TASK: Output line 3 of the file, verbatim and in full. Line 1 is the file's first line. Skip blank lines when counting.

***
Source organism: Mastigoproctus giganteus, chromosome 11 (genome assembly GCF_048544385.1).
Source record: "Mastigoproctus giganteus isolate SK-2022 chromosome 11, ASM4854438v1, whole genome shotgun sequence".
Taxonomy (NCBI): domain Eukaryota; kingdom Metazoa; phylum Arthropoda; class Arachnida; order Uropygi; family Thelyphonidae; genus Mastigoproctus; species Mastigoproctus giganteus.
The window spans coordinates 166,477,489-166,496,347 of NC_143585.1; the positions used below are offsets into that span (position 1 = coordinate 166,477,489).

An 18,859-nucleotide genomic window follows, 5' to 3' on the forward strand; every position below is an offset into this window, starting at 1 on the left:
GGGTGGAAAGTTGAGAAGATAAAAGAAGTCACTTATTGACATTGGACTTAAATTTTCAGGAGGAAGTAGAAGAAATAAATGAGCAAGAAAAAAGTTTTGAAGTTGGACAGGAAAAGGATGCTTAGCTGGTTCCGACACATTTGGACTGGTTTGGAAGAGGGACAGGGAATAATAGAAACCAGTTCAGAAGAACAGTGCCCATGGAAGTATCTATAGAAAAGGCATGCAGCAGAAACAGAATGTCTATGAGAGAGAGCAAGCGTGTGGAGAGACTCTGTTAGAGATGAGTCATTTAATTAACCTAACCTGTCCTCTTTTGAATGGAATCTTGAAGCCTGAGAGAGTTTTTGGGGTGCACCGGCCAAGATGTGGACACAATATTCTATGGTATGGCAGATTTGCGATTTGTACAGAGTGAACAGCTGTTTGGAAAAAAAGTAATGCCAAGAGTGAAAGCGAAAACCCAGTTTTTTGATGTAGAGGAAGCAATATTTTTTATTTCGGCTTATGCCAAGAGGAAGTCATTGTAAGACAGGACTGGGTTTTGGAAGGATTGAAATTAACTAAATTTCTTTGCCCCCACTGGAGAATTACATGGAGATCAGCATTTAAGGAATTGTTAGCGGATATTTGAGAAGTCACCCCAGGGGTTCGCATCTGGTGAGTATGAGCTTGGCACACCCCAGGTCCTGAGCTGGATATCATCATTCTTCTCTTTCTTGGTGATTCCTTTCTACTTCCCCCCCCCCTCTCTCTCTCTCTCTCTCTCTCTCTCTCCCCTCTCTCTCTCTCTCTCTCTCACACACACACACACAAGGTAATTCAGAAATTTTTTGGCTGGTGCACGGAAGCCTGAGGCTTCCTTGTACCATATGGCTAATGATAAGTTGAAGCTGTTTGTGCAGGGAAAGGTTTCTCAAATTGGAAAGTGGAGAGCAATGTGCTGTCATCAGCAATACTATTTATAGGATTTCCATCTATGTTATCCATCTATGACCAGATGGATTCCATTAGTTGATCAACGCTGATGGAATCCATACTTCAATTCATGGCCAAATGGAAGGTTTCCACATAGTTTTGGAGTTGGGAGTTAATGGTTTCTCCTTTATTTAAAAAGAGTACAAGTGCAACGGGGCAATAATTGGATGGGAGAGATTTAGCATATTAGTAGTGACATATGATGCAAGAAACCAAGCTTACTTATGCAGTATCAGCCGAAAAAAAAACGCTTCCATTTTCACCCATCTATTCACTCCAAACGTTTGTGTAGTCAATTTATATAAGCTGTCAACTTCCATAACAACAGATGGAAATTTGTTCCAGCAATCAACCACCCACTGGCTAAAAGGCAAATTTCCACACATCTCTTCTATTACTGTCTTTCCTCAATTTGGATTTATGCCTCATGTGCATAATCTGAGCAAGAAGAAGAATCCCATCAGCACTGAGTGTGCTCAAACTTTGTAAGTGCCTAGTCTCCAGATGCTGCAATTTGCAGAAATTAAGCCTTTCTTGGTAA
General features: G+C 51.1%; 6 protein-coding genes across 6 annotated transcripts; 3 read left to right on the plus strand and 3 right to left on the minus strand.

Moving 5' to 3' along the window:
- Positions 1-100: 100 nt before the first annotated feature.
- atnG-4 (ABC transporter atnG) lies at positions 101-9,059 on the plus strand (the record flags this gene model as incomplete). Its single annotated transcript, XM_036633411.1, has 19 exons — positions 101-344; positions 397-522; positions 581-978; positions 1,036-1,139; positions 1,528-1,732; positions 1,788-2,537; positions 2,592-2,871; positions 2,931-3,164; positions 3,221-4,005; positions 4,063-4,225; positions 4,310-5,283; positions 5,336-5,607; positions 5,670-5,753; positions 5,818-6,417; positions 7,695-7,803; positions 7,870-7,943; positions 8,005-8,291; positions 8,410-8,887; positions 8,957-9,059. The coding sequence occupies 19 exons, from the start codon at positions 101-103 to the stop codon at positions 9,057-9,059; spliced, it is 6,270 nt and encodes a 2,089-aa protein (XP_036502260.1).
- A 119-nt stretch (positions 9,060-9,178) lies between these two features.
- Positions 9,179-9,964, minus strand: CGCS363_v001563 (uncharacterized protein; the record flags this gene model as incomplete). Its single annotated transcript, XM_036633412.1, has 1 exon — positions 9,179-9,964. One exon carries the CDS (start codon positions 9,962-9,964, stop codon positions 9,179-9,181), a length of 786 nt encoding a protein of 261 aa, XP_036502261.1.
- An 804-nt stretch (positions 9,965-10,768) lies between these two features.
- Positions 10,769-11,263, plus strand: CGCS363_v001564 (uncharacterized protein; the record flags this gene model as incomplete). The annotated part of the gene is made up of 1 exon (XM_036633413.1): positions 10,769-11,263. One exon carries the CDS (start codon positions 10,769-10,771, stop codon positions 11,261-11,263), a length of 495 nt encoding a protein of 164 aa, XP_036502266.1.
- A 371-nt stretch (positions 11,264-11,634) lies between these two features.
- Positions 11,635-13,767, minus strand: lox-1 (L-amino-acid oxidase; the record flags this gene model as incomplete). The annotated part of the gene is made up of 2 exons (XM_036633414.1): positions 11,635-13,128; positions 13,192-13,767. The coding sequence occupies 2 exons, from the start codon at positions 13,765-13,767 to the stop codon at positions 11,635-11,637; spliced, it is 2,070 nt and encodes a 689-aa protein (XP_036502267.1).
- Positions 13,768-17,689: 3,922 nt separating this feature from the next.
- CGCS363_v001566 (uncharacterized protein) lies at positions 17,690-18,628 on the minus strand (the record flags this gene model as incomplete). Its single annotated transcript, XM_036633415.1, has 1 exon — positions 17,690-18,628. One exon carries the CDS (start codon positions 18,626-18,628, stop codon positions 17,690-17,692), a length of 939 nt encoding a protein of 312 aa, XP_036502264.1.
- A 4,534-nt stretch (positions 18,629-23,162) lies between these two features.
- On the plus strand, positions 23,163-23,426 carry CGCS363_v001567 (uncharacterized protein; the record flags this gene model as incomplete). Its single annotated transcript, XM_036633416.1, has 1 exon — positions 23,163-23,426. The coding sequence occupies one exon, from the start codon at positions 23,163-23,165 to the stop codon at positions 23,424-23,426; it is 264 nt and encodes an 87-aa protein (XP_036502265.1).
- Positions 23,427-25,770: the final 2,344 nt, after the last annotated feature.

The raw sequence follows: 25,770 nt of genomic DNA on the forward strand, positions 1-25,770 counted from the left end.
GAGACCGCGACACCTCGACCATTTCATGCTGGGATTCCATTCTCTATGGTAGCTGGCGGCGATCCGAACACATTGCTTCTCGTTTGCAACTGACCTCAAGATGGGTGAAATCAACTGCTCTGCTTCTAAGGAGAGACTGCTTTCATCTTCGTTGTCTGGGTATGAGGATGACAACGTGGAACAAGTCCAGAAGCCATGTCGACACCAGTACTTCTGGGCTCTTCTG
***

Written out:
Taxonomy (NCBI): domain Eukaryota; kingdom Metazoa; phylum Arthropoda; class Arachnida; order Uropygi; family Thelyphonidae; genus Mastigoproctus; species Mastigoproctus giganteus.